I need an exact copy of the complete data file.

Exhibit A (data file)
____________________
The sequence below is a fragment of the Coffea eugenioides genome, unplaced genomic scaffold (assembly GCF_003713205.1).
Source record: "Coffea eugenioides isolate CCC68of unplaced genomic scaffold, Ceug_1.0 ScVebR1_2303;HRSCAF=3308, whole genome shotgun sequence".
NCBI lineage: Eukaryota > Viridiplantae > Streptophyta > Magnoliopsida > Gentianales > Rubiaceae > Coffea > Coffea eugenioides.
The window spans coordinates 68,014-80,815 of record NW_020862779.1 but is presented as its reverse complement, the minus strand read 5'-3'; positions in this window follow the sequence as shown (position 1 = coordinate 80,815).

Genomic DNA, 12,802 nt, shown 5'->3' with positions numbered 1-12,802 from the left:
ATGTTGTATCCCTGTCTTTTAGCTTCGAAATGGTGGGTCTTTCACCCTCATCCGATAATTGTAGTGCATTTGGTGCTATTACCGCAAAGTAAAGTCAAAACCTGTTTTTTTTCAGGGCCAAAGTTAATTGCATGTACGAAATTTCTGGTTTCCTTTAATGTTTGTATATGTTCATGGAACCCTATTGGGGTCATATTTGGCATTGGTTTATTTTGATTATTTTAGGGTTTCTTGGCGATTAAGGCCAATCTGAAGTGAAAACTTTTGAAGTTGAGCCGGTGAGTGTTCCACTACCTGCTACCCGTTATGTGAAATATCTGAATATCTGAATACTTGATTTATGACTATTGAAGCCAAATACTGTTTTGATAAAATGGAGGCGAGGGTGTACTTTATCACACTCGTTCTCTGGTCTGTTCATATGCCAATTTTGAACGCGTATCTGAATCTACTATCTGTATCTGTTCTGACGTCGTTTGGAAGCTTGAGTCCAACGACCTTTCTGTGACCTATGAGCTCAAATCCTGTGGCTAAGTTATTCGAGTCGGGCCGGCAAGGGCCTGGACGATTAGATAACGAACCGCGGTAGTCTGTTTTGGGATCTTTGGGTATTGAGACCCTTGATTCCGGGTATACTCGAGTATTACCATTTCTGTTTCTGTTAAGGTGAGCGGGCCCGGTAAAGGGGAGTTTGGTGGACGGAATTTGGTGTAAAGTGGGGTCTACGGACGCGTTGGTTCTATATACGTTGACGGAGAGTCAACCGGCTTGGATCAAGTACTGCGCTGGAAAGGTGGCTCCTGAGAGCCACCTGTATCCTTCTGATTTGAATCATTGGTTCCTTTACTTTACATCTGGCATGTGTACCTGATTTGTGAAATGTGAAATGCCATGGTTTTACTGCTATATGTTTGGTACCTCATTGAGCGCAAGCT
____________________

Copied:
The sequence below is a fragment of the Coffea eugenioides genome, unplaced genomic scaffold (assembly GCF_003713205.1).
Source record: "Coffea eugenioides isolate CCC68of unplaced genomic scaffold, Ceug_1.0 ScVebR1_2303;HRSCAF=3308, whole genome shotgun sequence".
NCBI lineage: Eukaryota > Viridiplantae > Streptophyta > Magnoliopsida > Gentianales > Rubiaceae > Coffea > Coffea eugenioides.
The window spans coordinates 68,014-80,815 of record NW_020862779.1 but is presented as its reverse complement, the minus strand read 5'-3'; positions in this window follow the sequence as shown (position 1 = coordinate 80,815).

Genomic DNA, 12,802 nt, shown 5'->3' with positions numbered 1-12,802 from the left:
ATGTTGTATCCCTGTCTTTTAGCTTCGAAATGGTGGGTCTTTCACCCTCATCCGATAATTGTAGTGCATTTGGTGCTATTACCGCAAAGTAAAGTCAAAACCTGTTTTTTTTCAGGGCCAAAGTTAATTGCATGTACGAAATTTCTGGTTTCCTTTAATGTTTGTATATGTTCATGGAACCCTATTGGGGTCATATTTGGCATTGGTTTATTTTGATTATTTTAGGGTTTCTTGGCGATTAAGGCCAATCTGAAGTGAAAACTTTTGAAGTTGAGCCGGTGAGTGTTCCACTACCTGCTACCCGTTATGTGAAATATCTGAATATCTGAATACTTGATTTATGACTATTGAAGCCAAATACTGTTTTGATAAAATGGAGGCGAGGGTGTACTTTATCACACTCGTTCTCTGGTCTGTTCATATGCCAATTTTGAACGCGTATCTGAATCTACTATCTGTATCTGTTCTGACGTCGTTTGGAAGCTTGAGTCCAACGACCTTTCTGTGACCTATGAGCTCAAATCCTGTGGCTAAGTTATTCGAGTCGGGCCGGCAAGGGCCTGGACGATTAGATAACGAACCGCGGTAGTCTGTTTTGGGATCTTTGGGTATTGAGACCCTTGATTCCGGGTATACTCGAGTATTACCATTTCTGTTTCTGTTAAGGTGAGCGGGCCCGGTAAAGGGGAGTTTGGTGGACGGAATTTGGTGTAAAGTGGGGTCTACGGACGCGTTGGTTCTATATACGTTGACGGAGAGTCAACCGGCTTGGATCAAGTACTGCGCTGGAAAGGTGGCTCCTGAGAGCCACCTGTATCCTTCTGATTTGAATCATTGGTTCCTTTACTTTACATCTGGCATGTGTACCTGATTTGTGAAATGTGAAATGCCATGGTTTTACTGCTATATGTTTGGTACCTCATTGAGCGCAAGCT